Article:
Earlier, we made the point that capital investments are just that: investments. Typically, when a business owner declares that they can only buy new, or will only shop the used market, they are making emotional decisions. They aren’t looking at the relevant stats and numbers, and they certainly aren’t comparing dollars spent versus output created. Instead, they are relying on a gut instinct that may or may not lead them in the correct direction.

New engines and generators are generally the most reliable available. Used equipment tends to be more affordable. Finding the right choice, or mixture, is about weighing cost and performance considerations. Keep that in mind and you’ll avoid one of the biggest buying mistakes.

Mistake #6: Neglecting Financing Terms

Since we are on the subject of money, let’s move on to a point that is simultaneously obvious and easy to miss. The financing terms associated with your capital investment can easily end up affecting your bottom line much more than the purchase price of the equipment itself.

Even small movements in an interest rate, or monthly payment, can dramatically affect the attractiveness of one option over another. That’s particularly true if both engines or generators can fulfill the same needs.

There are a couple of ways you can use this knowledge to your advantage. The first is to double- and triple-check all details and fine print. Know what you’ll be paying for your capital equipment, when the money will be due, and what the relevant incentives or penalties look like.

The second way is to negotiate at the margins when possible. If a specific manufacturer can’t meet the price you’re looking for on a specific engine or generator, for example, see if you can get a discount for early payments, or perhaps extend the period of time when your investment is interest-free. There might not always be incentives available, but it never hurts to ask.

Either way, be sure to know how the financing side of things is impacting your bottom line and make smart decisions accordingly. Then you can avoid one of the biggest and most expensive capital purchasing blunders out there.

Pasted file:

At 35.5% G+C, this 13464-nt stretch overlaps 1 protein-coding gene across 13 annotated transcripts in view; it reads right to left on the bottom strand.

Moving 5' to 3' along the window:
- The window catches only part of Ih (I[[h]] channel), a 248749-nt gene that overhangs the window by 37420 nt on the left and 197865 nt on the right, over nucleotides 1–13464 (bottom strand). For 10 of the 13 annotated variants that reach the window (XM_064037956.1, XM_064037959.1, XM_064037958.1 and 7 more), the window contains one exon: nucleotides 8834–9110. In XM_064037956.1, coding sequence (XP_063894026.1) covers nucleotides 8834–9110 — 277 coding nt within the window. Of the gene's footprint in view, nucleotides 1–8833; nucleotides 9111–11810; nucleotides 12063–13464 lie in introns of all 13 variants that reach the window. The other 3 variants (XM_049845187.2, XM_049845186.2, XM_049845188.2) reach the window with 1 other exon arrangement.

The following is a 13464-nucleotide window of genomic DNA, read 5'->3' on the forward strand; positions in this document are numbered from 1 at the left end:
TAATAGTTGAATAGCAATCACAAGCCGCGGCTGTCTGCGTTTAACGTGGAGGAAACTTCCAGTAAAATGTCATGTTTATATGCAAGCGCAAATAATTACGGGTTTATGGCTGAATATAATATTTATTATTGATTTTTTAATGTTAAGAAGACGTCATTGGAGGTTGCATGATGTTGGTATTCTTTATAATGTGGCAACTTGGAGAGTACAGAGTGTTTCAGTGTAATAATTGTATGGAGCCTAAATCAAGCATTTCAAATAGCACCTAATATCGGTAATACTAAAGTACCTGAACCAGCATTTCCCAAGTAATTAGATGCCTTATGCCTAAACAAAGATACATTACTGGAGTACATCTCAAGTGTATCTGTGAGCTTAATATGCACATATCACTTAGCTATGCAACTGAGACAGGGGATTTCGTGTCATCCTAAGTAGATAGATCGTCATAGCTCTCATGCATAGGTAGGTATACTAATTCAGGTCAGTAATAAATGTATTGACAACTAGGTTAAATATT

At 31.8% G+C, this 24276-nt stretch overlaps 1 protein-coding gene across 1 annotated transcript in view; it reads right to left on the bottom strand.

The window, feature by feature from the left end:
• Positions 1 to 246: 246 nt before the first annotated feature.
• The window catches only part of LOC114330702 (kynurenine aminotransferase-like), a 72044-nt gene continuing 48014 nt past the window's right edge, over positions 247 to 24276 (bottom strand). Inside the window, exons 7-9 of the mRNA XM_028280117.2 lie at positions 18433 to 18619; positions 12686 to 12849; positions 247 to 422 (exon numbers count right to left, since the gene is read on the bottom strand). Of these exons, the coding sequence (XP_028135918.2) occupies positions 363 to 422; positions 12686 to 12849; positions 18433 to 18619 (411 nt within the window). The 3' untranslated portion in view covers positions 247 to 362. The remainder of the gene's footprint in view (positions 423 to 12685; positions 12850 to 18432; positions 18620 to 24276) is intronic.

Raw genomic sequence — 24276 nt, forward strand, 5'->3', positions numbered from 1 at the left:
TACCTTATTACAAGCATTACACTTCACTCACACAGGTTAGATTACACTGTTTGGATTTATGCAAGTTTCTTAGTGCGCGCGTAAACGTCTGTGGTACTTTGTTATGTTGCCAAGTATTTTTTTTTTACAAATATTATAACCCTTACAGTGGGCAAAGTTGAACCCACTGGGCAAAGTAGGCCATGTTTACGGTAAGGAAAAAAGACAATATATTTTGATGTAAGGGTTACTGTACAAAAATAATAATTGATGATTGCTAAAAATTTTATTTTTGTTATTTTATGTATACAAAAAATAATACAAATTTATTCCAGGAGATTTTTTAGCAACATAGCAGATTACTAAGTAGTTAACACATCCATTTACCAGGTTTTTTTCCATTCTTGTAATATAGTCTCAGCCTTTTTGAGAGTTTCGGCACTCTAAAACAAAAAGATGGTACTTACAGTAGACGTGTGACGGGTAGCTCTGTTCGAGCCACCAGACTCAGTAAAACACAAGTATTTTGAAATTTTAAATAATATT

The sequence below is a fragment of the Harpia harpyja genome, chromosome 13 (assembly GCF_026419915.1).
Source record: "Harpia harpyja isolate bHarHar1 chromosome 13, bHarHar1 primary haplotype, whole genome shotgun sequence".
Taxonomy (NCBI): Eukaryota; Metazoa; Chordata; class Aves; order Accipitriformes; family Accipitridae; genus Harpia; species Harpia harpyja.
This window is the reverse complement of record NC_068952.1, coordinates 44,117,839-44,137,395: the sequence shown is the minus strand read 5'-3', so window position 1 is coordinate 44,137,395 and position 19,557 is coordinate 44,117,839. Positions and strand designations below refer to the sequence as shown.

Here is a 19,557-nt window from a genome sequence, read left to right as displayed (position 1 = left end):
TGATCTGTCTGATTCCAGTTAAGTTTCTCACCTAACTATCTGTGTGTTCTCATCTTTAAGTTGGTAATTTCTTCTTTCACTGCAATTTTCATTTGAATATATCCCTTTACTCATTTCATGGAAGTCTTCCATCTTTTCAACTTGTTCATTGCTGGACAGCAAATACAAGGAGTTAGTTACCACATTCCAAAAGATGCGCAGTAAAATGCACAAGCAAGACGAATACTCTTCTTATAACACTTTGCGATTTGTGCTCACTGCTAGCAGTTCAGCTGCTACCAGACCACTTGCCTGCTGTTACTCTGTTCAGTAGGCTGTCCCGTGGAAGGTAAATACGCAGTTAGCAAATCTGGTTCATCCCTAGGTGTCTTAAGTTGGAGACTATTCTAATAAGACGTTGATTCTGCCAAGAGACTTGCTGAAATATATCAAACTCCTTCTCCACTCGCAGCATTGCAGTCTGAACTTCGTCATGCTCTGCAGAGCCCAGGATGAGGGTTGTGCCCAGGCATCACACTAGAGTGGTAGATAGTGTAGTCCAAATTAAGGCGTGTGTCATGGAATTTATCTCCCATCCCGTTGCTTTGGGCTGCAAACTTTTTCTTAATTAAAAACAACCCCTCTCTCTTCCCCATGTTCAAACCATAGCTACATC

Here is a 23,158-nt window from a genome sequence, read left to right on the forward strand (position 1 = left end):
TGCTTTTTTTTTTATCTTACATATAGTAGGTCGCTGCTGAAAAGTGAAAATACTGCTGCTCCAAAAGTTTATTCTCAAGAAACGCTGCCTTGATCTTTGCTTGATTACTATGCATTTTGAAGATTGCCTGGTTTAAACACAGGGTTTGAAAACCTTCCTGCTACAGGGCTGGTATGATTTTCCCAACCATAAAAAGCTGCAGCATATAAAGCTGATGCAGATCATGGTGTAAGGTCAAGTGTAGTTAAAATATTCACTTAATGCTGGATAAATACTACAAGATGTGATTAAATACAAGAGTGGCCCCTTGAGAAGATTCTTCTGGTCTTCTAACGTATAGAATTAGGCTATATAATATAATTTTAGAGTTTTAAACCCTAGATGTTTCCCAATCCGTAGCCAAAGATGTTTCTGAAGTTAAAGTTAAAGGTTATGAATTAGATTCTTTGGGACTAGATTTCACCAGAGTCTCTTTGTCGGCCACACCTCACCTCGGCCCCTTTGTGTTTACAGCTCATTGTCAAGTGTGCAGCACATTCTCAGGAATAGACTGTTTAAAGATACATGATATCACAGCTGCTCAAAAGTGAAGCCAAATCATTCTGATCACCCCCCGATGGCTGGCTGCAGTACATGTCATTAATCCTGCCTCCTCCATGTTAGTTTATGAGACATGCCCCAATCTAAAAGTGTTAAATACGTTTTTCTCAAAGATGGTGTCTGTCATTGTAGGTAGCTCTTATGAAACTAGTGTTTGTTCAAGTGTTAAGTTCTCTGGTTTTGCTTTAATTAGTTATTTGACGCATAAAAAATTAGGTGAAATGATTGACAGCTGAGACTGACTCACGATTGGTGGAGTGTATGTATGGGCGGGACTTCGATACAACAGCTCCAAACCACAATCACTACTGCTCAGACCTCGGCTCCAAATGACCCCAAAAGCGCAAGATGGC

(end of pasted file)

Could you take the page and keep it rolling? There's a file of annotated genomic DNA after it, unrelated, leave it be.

Mistake #7: Buying on Their Own

You may have noticed that avoiding each of the mistakes we’ve laid out requires patience, perspective, and more than a little bit of industry knowledge. Those aren’t qualities you pick up overnight. However, that doesn’t mean you have to spend decades in this business learning how to manage capital investments – you just need to know someone who does.

That’s where the expert team at Valley Power comes in. Because we work with a wide variety of clients, and several different brands, we can help you find a solution that’s perfect for your business or situation. In other words, we have the experience and insider knowledge to make sure you don’t get more or less than you need… and that your bottom line is protected.

You don’t have to turn yourself into an expert on engines or generators to get a great deal on the capital equipment your company needs. That wouldn’t be a good use of your time or expertise. Instead, you just have to have someone on your side who knows the business, is in touch with the best manufacturers, and can put your needs first.

In other words, it’s time to talk with a member of our team because choosing power equipment on your own could be the biggest mistake of all.

How to Get the Right Power Equipment at the Right Price

At Valley Power we have decades of experience with diesel engines, generators, marine power, and so much more. If you’d like to know what your company can do with the right equipment (and the kind of advice that can help you save huge amounts of time and money), then we want to help.

Contact our sales team today to schedule a time to talk. You might be amazed at what we can do to help your business stay powered up and running smoothly.